HealthLeaders Media NursingLeaders - October 20, 2009 | The Future of Nursing is Up for Debate
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The Future of Nursing is Up for Debate
Rebecca Hendren, Editor
It's not very often that one gets a chance to contribute to a nationwide public debate that just might result in changes to your profession. But that's what the Robert Wood Johnson Foundation, in collaboration with the Institute of Medicine, is calling for as part of a major study on the future of nursing. As well as securing the opinion of nursing experts from around the country, the study will also be examining testimony submitted from individuals and organizations in the field. [Read More]
October 20, 2009
Editor's Picks

Five Ways to Build the Talent of the Future
HealthLeaders Media managing editor Elyas Bakhtiari reports from last week's HealthLeaders Media '09: The Hospital of the Future Now conference on how building the successful hospital of the future requires attracting the best physicians, nurses, and support staff. Panelists offered five strategies for creating a patient care environment that attracts the talent of the future and keeps them around. [Read More]
Judge halts mandatory flu vaccines for healthcare workers
A judge on Friday halted enforcement of a New York State directive requiring that all healthcare workers be vaccinated for the seasonal flu and swine flu. The temporary restraining order by the judge, Thomas J. McNamara, an acting justice of the State Supreme Court in Albany, is likely to add to the growing debate about the flu vaccine. Justice McNamara scheduled a hearing on the case for Oct. 30. [Read More]
Sleepy Surgeons Cause More Errors Than Well-Rested Docs
Hospitals seeking to reduce their operative complication rates should make sure their attending surgeons get at least six hours of sleep between the time they last performed an operation. That's one of the conclusions from a study by a team at Brigham and Women's Hospital in Boston, led by Jeffrey M. Rothschild, MD, of the Division of General Medicine. [Read More]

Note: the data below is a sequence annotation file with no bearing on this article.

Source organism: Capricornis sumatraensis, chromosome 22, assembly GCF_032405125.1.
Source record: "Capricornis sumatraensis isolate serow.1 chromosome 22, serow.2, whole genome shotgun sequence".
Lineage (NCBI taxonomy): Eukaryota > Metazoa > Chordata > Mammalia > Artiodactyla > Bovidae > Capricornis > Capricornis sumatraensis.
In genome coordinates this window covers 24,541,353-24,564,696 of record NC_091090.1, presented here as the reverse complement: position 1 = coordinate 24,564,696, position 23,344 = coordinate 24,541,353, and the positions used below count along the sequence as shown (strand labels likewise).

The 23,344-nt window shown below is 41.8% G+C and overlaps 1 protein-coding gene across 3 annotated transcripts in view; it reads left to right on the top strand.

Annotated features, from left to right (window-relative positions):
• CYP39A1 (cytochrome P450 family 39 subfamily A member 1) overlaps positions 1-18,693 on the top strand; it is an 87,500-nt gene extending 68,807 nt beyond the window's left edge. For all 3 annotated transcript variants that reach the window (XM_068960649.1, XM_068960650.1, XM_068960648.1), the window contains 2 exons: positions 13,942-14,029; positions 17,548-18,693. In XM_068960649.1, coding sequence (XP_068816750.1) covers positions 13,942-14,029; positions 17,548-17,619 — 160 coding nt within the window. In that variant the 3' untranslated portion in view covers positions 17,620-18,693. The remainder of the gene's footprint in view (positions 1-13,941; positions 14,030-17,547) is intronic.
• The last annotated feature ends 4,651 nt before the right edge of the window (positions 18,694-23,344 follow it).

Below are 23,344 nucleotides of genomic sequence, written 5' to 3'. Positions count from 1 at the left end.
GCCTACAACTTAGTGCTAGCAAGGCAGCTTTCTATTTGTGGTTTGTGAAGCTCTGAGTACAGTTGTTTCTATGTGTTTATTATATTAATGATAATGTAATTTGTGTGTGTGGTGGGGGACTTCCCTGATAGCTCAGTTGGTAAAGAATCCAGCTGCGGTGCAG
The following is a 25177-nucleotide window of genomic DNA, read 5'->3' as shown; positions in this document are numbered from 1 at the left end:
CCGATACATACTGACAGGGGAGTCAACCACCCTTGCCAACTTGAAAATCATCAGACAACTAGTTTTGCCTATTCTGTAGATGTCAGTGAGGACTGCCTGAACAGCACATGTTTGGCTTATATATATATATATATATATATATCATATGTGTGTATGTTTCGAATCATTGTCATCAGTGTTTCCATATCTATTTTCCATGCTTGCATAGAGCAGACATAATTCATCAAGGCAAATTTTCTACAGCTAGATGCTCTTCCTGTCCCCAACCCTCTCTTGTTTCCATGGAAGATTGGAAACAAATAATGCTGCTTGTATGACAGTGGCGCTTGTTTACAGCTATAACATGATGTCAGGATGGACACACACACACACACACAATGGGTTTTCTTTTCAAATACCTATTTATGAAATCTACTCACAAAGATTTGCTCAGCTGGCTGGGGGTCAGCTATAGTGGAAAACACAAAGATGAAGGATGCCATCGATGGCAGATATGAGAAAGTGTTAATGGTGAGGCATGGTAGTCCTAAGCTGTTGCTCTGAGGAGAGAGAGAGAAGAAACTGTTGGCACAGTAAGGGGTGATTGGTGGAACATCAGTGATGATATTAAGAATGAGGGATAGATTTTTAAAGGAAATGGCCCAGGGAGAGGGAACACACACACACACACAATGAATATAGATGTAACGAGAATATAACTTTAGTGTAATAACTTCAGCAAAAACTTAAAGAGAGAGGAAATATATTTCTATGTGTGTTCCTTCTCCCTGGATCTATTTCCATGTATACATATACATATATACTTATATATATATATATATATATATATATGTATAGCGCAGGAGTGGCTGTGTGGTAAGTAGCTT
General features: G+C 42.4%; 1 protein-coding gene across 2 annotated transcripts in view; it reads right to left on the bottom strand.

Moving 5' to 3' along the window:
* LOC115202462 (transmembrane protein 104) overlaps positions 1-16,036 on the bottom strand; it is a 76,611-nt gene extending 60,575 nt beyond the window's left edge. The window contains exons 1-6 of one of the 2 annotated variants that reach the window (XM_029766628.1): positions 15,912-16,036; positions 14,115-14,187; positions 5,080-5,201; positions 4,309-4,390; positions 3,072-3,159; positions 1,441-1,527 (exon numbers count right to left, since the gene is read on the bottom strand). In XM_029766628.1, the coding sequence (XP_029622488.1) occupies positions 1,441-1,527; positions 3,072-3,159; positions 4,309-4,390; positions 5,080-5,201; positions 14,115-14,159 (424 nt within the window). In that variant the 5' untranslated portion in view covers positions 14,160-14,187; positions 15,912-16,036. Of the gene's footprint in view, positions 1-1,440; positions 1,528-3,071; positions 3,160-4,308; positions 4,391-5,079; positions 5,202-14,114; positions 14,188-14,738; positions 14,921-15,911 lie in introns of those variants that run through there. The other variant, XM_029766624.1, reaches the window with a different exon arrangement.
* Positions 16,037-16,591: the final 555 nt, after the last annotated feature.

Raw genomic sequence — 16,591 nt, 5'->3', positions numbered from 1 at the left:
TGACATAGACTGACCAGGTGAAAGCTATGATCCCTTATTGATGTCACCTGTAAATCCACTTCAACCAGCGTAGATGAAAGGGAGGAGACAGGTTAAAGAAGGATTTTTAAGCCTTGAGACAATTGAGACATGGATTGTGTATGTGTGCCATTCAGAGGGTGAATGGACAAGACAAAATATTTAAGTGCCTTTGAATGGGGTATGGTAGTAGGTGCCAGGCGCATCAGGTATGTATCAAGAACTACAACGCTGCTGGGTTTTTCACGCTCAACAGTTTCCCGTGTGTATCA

How experience spurs even lazy, passive patients into action
The experience patients receive at your organization often matters more than brand name, quality rankings, or convenience of location when patients decide which hospital to choose. This point is illustrated quite succinctly by marketing editor Gienna Shaw, who shares a real-life example of why patient experience matters—perhaps even more than loyalty, location, quality, cost, or brand awareness. [Read More]

NurseLeaders Forum

The Financial Imperative of Staff Development Education
Contributor Deanna R. Miller, RN, MSN/HCE, manager of critical care and staff development at the University Hospitals Geneva Medical Center in Geneva, OH, makes the case for continuing to budget for staff development education during difficult economic times. [Read More]

Business Rx

Advanced Practice Nurses Help Meet Nursing Research Needs
A hospital's program to have advanced practice nurses mentor staff nurses through the research process resulted in six national research presentations by staff nurses in two years—six more than the facility had seen in the previous 25 years. [Read More]

Nursing Health Headlines

White House aides reaffirm public option is not mandatory
Washington Post - October 19, 2009

Secondhand Smoke Bans Improving Heart Health
Janice Simmons, for HealthLeaders Media - October 19, 2009

CBO estimates House health bill at $905 billion or less
Washington Post - October 16, 2009

Influential AMA's support for reform is far from certain
Washington Post - October 16, 2009

Audio Conferences/Webcasts

October 27, 2009: Nursing Orientation: Best Practices for Effective New Hire Programs
November 17, 2009: Nurse Accountability: Six Steps to Create a Culture of Commitment

From HealthLeaders Magazine
Care Team Architecture
Creativity and flexibility count, sure. But underlying the successful care team design is a foundation of essential and lasting values. [Read More]  
Service Line Management
State of Emergency
The nation's emergency departments are feeling the effects of the economic downturn, but innovations in patient throughput and other strategies offer hope for a beleaguered system. [Read More]  
Audio Feature
Preparing ED Nurses for H1N1-Related High Patient Volume: Shelley Cohen, RN, BS, CEN, president of Health Resources Unlimited and nationally-recognized triage trainer, discusses how to help emergency departments prepare for increased demand in services from patients with suspected H1N1 infection. [Listen Now]
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